In addition, the hearing testimony demonstrated that, during the period following the issuance of the 2018 custody order, the father demonstrated a lack of interest in the child's education and development by, among other things, refusing to have the child evaluated for learning disabilities or treated for his speech impediment (see Matter of Errante v. Murry, 172 A.D.3d at 713, 99 N.Y.S.3d 379; Matter of Bullard v. Clark, 154 A.D.3d at 847, 62 N.Y.S.3d 189). Moreover, the father failed to respond to the mother's inquiries about the child's health, education, and safety.
Accordingly, the Family Court should have granted the mother's petition to modify the 2018 custody order so as to award her residential custody of the child. We therefore reverse the order appealed from, grant the mother's petition, and remit the matter to the Family Court, Nassau County, to establish an appropriate parental access schedule for the father that is in the best interests of the child.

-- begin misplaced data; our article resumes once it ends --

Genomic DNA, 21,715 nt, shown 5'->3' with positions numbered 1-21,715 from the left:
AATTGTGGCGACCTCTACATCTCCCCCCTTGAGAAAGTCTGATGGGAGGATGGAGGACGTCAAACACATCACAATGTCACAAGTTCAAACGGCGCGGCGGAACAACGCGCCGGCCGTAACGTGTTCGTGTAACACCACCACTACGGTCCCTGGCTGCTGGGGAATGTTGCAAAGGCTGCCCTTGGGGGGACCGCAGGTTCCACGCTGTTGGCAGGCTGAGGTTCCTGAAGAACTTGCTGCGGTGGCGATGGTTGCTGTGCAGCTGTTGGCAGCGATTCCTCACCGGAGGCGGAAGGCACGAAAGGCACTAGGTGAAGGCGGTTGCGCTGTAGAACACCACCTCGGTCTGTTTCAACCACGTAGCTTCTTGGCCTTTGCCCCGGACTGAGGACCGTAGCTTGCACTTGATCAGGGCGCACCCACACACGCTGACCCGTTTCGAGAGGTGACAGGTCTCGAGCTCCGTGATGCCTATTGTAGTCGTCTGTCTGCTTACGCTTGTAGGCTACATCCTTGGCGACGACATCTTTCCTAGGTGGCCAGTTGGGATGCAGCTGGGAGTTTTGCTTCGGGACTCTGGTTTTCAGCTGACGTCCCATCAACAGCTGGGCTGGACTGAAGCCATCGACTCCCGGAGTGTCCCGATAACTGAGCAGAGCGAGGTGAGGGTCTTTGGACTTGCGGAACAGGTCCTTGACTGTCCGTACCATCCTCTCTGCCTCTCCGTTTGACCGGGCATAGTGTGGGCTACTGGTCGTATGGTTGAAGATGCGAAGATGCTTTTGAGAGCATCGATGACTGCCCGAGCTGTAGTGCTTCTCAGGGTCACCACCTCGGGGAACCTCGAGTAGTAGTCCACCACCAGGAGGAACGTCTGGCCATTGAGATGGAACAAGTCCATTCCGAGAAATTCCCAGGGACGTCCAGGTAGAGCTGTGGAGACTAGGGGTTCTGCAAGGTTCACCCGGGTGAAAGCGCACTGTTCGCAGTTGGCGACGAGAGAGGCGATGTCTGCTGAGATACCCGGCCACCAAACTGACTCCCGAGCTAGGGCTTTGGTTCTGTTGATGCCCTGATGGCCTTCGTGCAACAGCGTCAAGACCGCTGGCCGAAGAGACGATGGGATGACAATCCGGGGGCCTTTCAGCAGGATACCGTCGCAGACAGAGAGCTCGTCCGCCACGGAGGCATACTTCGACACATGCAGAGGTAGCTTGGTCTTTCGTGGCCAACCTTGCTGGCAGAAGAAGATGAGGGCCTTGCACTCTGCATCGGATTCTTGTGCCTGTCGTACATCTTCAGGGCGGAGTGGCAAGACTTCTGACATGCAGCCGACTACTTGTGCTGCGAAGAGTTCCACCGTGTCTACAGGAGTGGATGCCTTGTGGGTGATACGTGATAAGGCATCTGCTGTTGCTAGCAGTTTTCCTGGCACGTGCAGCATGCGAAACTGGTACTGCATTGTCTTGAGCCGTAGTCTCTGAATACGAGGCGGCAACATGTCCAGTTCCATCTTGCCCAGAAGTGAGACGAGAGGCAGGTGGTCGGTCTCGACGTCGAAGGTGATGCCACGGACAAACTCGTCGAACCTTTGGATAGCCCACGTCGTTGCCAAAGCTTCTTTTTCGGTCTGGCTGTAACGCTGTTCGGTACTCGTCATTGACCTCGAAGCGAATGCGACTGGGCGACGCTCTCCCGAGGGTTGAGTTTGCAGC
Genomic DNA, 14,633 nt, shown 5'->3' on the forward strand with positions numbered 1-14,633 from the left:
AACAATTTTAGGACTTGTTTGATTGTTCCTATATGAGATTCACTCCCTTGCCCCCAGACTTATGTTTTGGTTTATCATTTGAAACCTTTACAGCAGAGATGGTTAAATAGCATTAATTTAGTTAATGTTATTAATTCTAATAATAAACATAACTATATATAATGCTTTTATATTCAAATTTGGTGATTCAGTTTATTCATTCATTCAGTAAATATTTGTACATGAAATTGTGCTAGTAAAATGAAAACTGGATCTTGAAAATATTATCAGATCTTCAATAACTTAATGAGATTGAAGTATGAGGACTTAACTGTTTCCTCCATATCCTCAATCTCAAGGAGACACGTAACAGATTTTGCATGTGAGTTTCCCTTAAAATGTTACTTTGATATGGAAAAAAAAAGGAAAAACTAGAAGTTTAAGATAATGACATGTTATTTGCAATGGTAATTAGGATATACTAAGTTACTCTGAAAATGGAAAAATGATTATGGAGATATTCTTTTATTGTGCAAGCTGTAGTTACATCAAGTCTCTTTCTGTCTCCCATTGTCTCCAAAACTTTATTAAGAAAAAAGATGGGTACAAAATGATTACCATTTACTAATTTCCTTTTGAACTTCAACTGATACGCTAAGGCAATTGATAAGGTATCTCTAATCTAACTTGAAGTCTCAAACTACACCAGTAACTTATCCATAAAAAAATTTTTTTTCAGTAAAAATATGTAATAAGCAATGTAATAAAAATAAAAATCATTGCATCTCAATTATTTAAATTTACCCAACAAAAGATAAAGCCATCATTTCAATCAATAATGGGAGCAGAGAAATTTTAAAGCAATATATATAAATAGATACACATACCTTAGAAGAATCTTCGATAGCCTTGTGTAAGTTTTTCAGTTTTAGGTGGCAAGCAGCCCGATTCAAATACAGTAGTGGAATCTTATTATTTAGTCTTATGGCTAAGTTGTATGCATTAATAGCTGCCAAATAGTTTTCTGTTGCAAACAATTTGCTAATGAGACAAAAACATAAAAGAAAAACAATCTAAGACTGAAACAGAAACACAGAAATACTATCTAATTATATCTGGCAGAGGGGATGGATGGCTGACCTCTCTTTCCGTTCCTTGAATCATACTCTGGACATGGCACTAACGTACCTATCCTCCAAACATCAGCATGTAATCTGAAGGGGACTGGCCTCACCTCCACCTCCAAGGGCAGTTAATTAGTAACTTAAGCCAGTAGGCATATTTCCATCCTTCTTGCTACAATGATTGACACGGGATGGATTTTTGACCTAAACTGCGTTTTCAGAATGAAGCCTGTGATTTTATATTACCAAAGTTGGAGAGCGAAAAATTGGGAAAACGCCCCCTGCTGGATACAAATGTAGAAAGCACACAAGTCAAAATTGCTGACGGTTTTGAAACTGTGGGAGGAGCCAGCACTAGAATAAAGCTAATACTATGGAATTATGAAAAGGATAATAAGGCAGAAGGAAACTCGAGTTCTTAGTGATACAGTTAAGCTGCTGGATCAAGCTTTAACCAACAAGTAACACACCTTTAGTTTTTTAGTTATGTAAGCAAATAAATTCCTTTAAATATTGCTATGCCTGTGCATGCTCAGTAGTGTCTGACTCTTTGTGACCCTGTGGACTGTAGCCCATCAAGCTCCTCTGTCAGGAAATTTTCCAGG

IANNACCI, J.P., ROMAN, WOOTEN and ZAYAS, JJ., concur.
Response sent, thank you
Docket No: 2021–04007, 2021–04008
Decided: June 22, 2022
Court: Supreme Court, Appellate Division, Second Department, New York.